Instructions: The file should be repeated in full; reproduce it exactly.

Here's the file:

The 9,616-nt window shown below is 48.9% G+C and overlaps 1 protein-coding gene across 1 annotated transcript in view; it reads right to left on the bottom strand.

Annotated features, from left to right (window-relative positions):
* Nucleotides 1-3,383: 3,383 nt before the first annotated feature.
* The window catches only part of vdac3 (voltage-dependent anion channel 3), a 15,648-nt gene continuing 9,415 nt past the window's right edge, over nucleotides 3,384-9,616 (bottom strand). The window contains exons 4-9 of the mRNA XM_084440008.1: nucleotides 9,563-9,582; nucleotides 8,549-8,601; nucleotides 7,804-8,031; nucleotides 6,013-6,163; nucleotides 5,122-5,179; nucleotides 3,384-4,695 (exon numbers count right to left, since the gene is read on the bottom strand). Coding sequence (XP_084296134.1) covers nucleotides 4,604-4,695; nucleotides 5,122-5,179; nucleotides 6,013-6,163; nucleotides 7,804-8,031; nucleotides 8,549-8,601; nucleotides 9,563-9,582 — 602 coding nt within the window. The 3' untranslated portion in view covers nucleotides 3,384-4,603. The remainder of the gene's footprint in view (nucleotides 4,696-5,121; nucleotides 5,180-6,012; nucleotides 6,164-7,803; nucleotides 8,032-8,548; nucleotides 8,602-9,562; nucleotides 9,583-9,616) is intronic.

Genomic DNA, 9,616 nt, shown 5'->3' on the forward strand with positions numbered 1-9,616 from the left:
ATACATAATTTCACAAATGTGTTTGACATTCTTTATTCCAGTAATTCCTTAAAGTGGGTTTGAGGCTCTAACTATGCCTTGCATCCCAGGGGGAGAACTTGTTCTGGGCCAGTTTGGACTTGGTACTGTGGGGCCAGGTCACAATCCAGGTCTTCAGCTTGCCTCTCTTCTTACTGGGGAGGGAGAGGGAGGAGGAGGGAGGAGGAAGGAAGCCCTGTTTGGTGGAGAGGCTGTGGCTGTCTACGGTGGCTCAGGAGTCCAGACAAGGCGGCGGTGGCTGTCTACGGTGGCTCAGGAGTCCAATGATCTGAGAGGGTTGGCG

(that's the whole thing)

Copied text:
The 9,616-nt window shown below is 48.9% G+C and overlaps 1 protein-coding gene across 1 annotated transcript in view; it reads right to left on the bottom strand.

Annotated features, from left to right (window-relative positions):
* Nucleotides 1-3,383: 3,383 nt before the first annotated feature.
* The window catches only part of vdac3 (voltage-dependent anion channel 3), a 15,648-nt gene continuing 9,415 nt past the window's right edge, over nucleotides 3,384-9,616 (bottom strand). The window contains exons 4-9 of the mRNA XM_084440008.1: nucleotides 9,563-9,582; nucleotides 8,549-8,601; nucleotides 7,804-8,031; nucleotides 6,013-6,163; nucleotides 5,122-5,179; nucleotides 3,384-4,695 (exon numbers count right to left, since the gene is read on the bottom strand). Coding sequence (XP_084296134.1) covers nucleotides 4,604-4,695; nucleotides 5,122-5,179; nucleotides 6,013-6,163; nucleotides 7,804-8,031; nucleotides 8,549-8,601; nucleotides 9,563-9,582 — 602 coding nt within the window. The 3' untranslated portion in view covers nucleotides 3,384-4,603. The remainder of the gene's footprint in view (nucleotides 4,696-5,121; nucleotides 5,180-6,012; nucleotides 6,164-7,803; nucleotides 8,032-8,548; nucleotides 8,602-9,562; nucleotides 9,583-9,616) is intronic.

Genomic DNA, 9,616 nt, shown 5'->3' on the forward strand with positions numbered 1-9,616 from the left:
ATACATAATTTCACAAATGTGTTTGACATTCTTTATTCCAGTAATTCCTTAAAGTGGGTTTGAGGCTCTAACTATGCCTTGCATCCCAGGGGGAGAACTTGTTCTGGGCCAGTTTGGACTTGGTACTGTGGGGCCAGGTCACAATCCAGGTCTTCAGCTTGCCTCTCTTCTTACTGGGGAGGGAGAGGGAGGAGGAGGGAGGAGGAAGGAAGCCCTGTTTGGTGGAGAGGCTGTGGCTGTCTACGGTGGCTCAGGAGTCCAGACAAGGCGGCGGTGGCTGTCTACGGTGGCTCAGGAGTCCAATGATCTGAGAGGGTTGGCG